An Interview With An ArtRage Artist
Scott Waters is an iPad artist from the USA who paints textural oil portraits and impressionistic landscapes in ArtRage.
ArtRage Editions: ArtRage for iPad
Platforms: iOS & macOS 10.12
Background: Traditional & Digital Art
Who are you? What do you want the internet to know about you?
SCOTT Waters is a professional portrait and landscape painter, commercial artist, photographer and computer geek. After he suddenly began drawing at the age of eleven Scott was singled out for special training, learning watercolor in high school and received scholarships to study commercial art and illustration at Ringling School of Art in Sarasota Florida. He has freelanced and worked at various advertising agencies expanding his interests to include photography, copywriting, audio recording and digital computer art.
In 1983 Apple Computer dragged him away from the drawing board to work in public relations, marketing and events in the mainland and Hawaii and in Australia while kindling his interest in using computers for art.
He eventually escaped to Hawaii where the first exhibit of his paintings was shown at Maui’s Hui No’eau Visual Arts Center. The amazing light of the tropics brightened his pallet and the economy frustrated all attempts to make a living there as an artist.
After a painting sabbatical in Britain and classes in Ireland, Scott has relocated to St. Augustine to focus on art and music. His work has been shown at the Hui No’eau Visual Art Center on Maui, The Art Center in Richmond Virginia, Butterfield Garage Galleries, Tim’s Wine Market on Anastasia Island, The St. Johns County Building and under an umbrella off St. George Street in St. Augustine.
What kind of artist are you? What kind of subjects do you draw? (How would you describe your style and/or theme?)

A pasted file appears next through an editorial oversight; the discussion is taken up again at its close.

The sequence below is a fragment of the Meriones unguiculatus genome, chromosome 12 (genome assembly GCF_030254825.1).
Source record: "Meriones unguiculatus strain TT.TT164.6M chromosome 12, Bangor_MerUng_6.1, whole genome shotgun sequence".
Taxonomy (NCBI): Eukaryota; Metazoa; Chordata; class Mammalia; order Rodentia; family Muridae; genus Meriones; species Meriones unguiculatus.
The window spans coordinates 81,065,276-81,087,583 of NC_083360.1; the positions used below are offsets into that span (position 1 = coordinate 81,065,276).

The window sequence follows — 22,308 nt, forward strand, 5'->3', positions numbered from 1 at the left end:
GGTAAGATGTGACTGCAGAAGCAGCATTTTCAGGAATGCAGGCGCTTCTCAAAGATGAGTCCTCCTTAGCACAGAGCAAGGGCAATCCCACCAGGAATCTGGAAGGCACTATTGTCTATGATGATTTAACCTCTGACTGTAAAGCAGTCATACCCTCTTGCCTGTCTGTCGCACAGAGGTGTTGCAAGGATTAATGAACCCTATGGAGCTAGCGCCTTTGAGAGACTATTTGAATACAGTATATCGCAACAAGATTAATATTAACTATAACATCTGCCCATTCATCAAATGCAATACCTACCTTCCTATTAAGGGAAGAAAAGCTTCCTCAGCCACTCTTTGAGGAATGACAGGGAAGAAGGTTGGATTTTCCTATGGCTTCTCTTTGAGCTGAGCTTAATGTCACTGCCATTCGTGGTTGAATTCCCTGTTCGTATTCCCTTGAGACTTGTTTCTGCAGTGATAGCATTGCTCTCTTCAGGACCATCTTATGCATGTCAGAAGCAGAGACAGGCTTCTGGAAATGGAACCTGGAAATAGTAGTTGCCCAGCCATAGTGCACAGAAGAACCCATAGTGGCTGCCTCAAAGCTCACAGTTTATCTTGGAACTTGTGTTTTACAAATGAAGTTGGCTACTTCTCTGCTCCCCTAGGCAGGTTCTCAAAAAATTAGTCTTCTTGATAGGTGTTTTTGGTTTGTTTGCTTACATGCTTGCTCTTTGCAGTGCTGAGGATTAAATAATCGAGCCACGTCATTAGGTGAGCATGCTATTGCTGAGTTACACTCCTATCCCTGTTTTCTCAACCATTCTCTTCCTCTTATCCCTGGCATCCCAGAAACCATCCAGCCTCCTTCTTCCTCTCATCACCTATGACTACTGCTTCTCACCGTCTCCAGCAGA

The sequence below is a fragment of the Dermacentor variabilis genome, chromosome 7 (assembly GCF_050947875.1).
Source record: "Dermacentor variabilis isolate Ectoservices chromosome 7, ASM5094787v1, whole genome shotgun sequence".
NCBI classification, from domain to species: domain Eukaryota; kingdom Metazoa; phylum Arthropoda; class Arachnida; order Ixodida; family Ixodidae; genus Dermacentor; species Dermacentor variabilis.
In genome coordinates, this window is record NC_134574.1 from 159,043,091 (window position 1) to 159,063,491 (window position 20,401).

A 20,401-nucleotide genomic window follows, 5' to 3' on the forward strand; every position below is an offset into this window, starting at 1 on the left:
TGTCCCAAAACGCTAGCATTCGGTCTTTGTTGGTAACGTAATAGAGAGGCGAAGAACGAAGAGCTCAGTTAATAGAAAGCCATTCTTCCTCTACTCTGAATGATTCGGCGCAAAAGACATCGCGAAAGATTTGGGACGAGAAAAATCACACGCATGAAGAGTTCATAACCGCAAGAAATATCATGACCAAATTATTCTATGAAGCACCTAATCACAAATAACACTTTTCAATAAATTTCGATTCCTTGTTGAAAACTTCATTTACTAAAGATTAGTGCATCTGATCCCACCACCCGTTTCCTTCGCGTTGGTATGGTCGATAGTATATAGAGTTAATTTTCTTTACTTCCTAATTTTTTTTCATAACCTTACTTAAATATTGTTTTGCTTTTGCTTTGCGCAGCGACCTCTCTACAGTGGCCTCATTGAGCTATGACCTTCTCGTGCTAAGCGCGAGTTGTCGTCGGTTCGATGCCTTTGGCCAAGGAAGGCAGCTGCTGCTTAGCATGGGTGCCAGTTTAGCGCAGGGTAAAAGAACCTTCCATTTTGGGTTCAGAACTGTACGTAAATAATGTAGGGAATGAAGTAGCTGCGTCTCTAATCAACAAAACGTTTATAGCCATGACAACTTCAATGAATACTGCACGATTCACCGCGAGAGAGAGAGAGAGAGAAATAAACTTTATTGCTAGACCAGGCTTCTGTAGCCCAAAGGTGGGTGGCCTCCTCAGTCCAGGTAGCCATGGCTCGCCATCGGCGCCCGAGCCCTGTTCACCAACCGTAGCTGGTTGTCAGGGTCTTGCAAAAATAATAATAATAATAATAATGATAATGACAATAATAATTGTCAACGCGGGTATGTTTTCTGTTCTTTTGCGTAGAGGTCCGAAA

A contemporary Impressionist, illustrator and commercial artist specializing in portraits and landscapes. I also design promotional materials: websites, advertising, etc.
Do you use other programs or traditional media?
Acrylics, oil pastels, pencil and photography. Snapseed, Filterstorm, GraphicsConverter, Prisma, Photoshop…
How long have you been using ArtRage?
How long has it been out? It seems that I’ve been using it forever.
Editor’s Note: ArtRage for iPad first came out in October 2010, so nearly seven years!
How did you come across the program?
I was once a rep for Apple’s software company Claris and may have found it through them.
What ArtRage works or projects are you most proud of?
My musician series – I just finished a portrait of Gregg Allman that’s getting a lot of attention. My Hendrix portrait is the most popular – it’s sold the most. I also did a series of local St. Augustine musicians and have shown and sold quite a few of those.
How do you choose what to draw?
Can I do something unique? Does it suit my techniques? Will it sell?
What are you trying to get across through your paintings?
BACK TO THE FUTURE
Steve Jobs’ Promise: A manifesto of sorts.
“I’ve always thought Leonardo Da Vinci would be disgusted to see artists still smearing the equivalent of squashed berries on crushed trees.”
What have we been doing all this time? Musicians have electric guitars, amplifiers and digital studios that fit in their pockets. Craftsmen have power tools, chefs have food processors. Even gardeners have power mowers and weed eaters. But artists are expected to laboriously produce their “masterpieces”, one at a time, alone in a secluded garret. They then nail it to a wall and hope someone gives them money.
Recently, I participated in a plein-air painting event that involved carrying fifty pounds of paint, panels, brushes and incidental hardware across town to a spot where – fighting the wind – I set everything up, sketched the rough, then dug out my paints — only to find that one of my primary colors had dried hard as rock in the Florida heat.
So screw it! I hereby resign from antique media. It’s time to get back to the future. I’ve been an artist since I was eleven, it’s what I’m good at. From high school thorough art school, I studied, trained and practiced the craft of making good pictures, and quite often sold my work. But the top money in art goes to a just a tiny percentage of us. The rest are expected to be happy as “Starving Artists”.